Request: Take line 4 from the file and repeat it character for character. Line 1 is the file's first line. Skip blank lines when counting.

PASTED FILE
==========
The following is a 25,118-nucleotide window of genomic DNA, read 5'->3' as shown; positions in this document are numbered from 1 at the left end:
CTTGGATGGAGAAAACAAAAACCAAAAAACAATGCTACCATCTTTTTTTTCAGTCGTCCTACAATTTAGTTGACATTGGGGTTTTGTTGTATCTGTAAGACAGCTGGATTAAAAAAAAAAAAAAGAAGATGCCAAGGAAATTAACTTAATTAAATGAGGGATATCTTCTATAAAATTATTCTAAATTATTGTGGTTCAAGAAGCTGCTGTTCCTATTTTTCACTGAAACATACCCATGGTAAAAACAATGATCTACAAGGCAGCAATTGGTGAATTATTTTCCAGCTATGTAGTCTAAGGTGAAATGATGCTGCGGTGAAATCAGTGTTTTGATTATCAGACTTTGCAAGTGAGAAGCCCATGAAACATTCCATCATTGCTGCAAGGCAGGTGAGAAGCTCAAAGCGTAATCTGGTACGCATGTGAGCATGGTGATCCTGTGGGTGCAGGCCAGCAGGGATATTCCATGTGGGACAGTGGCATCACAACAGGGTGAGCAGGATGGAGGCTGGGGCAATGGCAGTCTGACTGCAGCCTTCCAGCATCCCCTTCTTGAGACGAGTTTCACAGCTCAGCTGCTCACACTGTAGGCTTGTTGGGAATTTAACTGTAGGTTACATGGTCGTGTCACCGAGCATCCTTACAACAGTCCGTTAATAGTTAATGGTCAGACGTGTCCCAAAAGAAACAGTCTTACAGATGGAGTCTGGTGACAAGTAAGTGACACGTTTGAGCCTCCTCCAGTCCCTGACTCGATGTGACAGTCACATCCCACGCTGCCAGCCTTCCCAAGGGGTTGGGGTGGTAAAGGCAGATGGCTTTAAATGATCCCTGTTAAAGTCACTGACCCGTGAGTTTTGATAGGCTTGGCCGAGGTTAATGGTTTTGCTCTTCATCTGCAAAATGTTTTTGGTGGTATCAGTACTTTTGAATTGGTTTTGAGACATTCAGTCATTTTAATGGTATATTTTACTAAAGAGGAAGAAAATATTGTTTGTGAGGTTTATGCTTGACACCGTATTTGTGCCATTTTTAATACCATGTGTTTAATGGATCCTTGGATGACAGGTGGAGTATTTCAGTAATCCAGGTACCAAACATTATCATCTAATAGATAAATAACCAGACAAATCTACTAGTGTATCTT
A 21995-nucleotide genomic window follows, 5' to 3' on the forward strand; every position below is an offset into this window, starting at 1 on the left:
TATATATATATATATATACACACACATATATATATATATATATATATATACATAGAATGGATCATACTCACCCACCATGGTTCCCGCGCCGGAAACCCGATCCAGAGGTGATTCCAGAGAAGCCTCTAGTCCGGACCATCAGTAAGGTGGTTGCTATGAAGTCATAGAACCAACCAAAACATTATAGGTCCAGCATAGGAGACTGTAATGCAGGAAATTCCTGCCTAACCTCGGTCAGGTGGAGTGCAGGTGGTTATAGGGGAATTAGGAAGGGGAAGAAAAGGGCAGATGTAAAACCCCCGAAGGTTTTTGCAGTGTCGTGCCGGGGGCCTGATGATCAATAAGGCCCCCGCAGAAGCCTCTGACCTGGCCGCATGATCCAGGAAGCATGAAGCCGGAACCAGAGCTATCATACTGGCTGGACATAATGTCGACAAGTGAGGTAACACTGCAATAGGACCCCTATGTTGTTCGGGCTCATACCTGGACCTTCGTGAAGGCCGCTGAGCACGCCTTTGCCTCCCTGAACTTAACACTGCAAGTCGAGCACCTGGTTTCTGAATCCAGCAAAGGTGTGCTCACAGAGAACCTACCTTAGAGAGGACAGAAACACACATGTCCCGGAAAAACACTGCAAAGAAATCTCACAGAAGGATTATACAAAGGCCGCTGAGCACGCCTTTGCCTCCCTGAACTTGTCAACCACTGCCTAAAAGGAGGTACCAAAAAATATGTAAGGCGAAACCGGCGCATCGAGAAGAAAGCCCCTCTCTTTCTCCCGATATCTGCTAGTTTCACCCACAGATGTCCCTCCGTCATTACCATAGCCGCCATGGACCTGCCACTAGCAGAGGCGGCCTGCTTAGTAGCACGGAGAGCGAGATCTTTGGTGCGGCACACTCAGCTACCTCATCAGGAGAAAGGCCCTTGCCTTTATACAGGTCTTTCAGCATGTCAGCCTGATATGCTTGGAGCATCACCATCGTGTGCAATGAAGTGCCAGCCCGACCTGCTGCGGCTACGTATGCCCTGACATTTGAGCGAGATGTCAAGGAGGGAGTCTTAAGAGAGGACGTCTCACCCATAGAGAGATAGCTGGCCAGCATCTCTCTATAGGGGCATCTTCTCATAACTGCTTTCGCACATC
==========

TATATATATATATATATACACACACATATATATATATATATATATATATACATAGAATGGATCATACTCACCCACCATGGTTCCCGCGCCGGAAACCCGATCCAGAGGTGATTCCAGAGAAGCCTCTAGTCCGGACCATCAGTAAGGTGGTTGCTATGAAGTCATAGAACCAACCAAAACATTATAGGTCCAGCATAGGAGACTGTAATGCAGGAAATTCCTGCCTAACCTCGGTCAGGTGGAGTGCAGGTGGTTATAGGGGAATTAGGAAGGGGAAGAAAAGGGCAGATGTAAAACCCCCGAAGGTTTTTGCAGTGTCGTGCCGGGGGCCTGATGATCAATAAGGCCCCCGCAGAAGCCTCTGACCTGGCCGCATGATCCAGGAAGCATGAAGCCGGAACCAGAGCTATCATACTGGCTGGACATAATGTCGACAAGTGAGGTAACACTGCAATAGGACCCCTATGTTGTTCGGGCTCATACCTGGACCTTCGTGAAGGCCGCTGAGCACGCCTTTGCCTCCCTGAACTTAACACTGCAAGTCGAGCACCTGGTTTCTGAATCCAGCAAAGGTGTGCTCACAGAGAACCTACCTTAGAGAGGACAGAAACACACATGTCCCGGAAAAACACTGCAAAGAAATCTCACAGAAGGATTATACAAAGGCCGCTGAGCACGCCTTTGCCTCCCTGAACTTGTCAACCACTGCCTAAAAGGAGGTACCAAAAAATATGTAAGGCGAAACCGGCGCATCGAGAAGAAAGCCCCTCTCTTTCTCCCGATATCTGCTAGTTTCACCCACAGATGTCCCTCCGTCATTACCATAGCCGCCATGGACCTGCCACTAGCAGAGGCGGCCTGCTTAGTAGCACGGAGAGCGAGATCTTTGGTGCGGCACACTCAGCTACCTCATCAGGAGAAAGGCCCTTGCCTTTATACAGGTCTTTCAGCATGTCAGCCTGATATGCTTGGAGCATCACCATCGTGTGCAATGAAGTGCCAGCCCGACCTGCTGCGGCTACGTATGCCCTGACATTTGAGCGAGATGTCAAGGAGGGAGTCTTAAGAGAGGACGTCTCACCCATAGAGAGATAGCTGGCCAGCATCTCTCTATAGGGGCATCTTCTCATAACTGCTTTCGCACATC